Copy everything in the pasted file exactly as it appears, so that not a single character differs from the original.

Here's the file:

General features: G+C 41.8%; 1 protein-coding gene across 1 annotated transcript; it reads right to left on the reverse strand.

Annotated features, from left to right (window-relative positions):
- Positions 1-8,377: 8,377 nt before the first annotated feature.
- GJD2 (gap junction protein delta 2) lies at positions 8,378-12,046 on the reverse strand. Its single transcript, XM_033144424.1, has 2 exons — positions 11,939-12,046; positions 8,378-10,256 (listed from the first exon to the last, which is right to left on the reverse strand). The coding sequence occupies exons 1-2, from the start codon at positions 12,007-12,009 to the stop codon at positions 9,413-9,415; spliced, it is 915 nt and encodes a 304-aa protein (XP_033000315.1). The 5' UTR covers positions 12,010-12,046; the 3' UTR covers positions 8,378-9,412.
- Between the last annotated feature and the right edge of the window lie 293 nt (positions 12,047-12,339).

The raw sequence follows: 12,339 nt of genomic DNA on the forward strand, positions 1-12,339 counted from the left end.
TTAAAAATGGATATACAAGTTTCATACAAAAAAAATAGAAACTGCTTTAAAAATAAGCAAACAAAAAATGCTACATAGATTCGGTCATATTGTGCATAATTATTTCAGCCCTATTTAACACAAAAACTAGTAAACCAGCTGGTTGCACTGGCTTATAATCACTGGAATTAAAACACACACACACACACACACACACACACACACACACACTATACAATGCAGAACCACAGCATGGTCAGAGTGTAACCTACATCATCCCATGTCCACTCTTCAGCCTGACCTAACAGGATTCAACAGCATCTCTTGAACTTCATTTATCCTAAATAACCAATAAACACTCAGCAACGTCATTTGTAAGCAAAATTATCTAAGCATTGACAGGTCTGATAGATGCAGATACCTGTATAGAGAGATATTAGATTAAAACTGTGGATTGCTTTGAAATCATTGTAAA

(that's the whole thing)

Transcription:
General features: G+C 41.8%; 1 protein-coding gene across 1 annotated transcript; it reads right to left on the reverse strand.

Annotated features, from left to right (window-relative positions):
- Positions 1-8,377: 8,377 nt before the first annotated feature.
- GJD2 (gap junction protein delta 2) lies at positions 8,378-12,046 on the reverse strand. Its single transcript, XM_033144424.1, has 2 exons — positions 11,939-12,046; positions 8,378-10,256 (listed from the first exon to the last, which is right to left on the reverse strand). The coding sequence occupies exons 1-2, from the start codon at positions 12,007-12,009 to the stop codon at positions 9,413-9,415; spliced, it is 915 nt and encodes a 304-aa protein (XP_033000315.1). The 5' UTR covers positions 12,010-12,046; the 3' UTR covers positions 8,378-9,412.
- Between the last annotated feature and the right edge of the window lie 293 nt (positions 12,047-12,339).

The raw sequence follows: 12,339 nt of genomic DNA on the forward strand, positions 1-12,339 counted from the left end.
TTAAAAATGGATATACAAGTTTCATACAAAAAAAATAGAAACTGCTTTAAAAATAAGCAAACAAAAAATGCTACATAGATTCGGTCATATTGTGCATAATTATTTCAGCCCTATTTAACACAAAAACTAGTAAACCAGCTGGTTGCACTGGCTTATAATCACTGGAATTAAAACACACACACACACACACACACACACACACACACACACTATACAATGCAGAACCACAGCATGGTCAGAGTGTAACCTACATCATCCCATGTCCACTCTTCAGCCTGACCTAACAGGATTCAACAGCATCTCTTGAACTTCATTTATCCTAAATAACCAATAAACACTCAGCAACGTCATTTGTAAGCAAAATTATCTAAGCATTGACAGGTCTGATAGATGCAGATACCTGTATAGAGAGATATTAGATTAAAACTGTGGATTGCTTTGAAATCATTGTAAA